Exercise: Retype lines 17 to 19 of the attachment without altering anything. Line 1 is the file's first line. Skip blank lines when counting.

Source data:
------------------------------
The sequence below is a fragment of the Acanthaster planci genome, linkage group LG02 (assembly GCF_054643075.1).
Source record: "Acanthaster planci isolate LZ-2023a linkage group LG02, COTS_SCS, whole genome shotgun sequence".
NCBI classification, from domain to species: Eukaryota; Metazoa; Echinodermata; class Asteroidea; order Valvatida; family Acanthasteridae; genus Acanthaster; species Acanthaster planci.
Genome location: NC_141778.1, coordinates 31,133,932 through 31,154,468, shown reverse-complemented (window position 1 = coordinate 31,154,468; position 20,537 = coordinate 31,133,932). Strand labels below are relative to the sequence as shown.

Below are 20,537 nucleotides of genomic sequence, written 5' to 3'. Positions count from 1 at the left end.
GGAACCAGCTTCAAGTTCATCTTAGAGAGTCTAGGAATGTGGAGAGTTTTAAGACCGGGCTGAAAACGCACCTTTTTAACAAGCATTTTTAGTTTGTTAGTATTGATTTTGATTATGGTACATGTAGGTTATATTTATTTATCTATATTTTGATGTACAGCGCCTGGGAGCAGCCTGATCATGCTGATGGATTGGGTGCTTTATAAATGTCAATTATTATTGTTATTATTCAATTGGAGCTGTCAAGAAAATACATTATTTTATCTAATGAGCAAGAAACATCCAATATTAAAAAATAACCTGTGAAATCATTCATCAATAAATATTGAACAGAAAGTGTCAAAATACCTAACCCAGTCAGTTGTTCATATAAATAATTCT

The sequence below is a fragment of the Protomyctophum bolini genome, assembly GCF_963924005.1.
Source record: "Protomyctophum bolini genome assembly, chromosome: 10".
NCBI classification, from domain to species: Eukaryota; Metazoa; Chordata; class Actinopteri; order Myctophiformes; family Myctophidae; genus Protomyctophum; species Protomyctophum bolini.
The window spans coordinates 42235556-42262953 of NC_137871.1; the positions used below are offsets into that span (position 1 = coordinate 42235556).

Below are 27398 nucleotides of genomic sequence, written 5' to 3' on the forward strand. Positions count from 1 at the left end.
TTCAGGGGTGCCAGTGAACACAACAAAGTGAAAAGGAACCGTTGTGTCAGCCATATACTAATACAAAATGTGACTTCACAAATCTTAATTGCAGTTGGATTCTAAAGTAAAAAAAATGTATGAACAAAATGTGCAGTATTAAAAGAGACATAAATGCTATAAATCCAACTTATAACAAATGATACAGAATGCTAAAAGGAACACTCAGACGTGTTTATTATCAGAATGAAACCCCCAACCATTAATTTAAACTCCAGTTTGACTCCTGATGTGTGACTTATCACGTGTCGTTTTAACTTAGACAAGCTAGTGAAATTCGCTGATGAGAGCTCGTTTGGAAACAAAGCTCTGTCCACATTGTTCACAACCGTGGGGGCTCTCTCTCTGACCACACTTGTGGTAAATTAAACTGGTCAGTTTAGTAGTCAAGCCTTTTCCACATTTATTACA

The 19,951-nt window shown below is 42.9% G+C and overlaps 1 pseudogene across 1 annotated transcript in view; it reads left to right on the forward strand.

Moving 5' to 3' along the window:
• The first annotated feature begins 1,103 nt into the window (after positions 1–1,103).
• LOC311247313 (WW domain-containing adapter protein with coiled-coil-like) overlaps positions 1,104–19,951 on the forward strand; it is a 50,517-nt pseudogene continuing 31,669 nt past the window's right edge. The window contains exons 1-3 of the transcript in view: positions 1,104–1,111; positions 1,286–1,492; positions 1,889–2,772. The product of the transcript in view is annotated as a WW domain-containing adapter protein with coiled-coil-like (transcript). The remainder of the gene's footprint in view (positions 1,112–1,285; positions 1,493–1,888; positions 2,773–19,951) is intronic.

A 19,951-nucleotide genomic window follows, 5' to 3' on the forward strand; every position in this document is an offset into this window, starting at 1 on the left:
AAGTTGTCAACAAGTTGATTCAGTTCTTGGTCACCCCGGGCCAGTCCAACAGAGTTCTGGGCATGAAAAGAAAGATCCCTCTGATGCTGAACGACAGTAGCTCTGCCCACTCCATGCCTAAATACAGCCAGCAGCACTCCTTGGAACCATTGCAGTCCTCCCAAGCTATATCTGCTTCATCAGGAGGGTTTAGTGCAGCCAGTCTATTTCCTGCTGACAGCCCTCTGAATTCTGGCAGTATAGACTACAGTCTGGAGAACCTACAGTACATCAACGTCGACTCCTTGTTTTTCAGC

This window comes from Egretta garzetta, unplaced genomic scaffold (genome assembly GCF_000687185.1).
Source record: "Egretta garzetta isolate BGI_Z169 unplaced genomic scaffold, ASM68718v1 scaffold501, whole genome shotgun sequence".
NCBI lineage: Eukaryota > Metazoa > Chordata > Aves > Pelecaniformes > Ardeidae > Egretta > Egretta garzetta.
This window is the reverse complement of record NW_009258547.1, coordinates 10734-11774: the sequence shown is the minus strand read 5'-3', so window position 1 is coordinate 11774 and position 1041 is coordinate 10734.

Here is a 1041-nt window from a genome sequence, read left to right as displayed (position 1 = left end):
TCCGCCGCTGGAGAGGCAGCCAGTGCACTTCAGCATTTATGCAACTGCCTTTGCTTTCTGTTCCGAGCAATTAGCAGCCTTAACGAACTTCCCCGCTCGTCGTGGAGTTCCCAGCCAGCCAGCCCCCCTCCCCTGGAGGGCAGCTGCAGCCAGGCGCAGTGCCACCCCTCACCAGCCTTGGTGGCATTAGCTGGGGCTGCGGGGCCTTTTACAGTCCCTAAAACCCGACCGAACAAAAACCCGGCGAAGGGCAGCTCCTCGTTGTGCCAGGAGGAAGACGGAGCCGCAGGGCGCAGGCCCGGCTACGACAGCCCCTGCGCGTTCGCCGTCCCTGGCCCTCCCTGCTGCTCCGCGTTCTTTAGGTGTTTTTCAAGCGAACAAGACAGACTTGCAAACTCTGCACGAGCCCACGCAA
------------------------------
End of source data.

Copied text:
A 19,951-nucleotide genomic window follows, 5' to 3' on the forward strand; every position in this document is an offset into this window, starting at 1 on the left:
AAGTTGTCAACAAGTTGATTCAGTTCTTGGTCACCCCGGGCCAGTCCAACAGAGTTCTGGGCATGAAAAGAAAGATCCCTCTGATGCTGAACGACAGTAGCTCTGCCCACTCCATGCCTAAATACAGCCAGCAGCACTCCTTGGAACCATTGCAGTCCTCCCAAGCTATATCTGCTTCATCAGGAGGGTTTAGTGCAGCCAGTCTATTTCCTGCTGACAGCCCTCTGAATTCTGGCAGTATAGACTACAGTCTGGAGAACCTACAGTACATCAACGTCGACTCCTTGTTTTTCAGC

This window comes from Egretta garzetta, unplaced genomic scaffold (genome assembly GCF_000687185.1).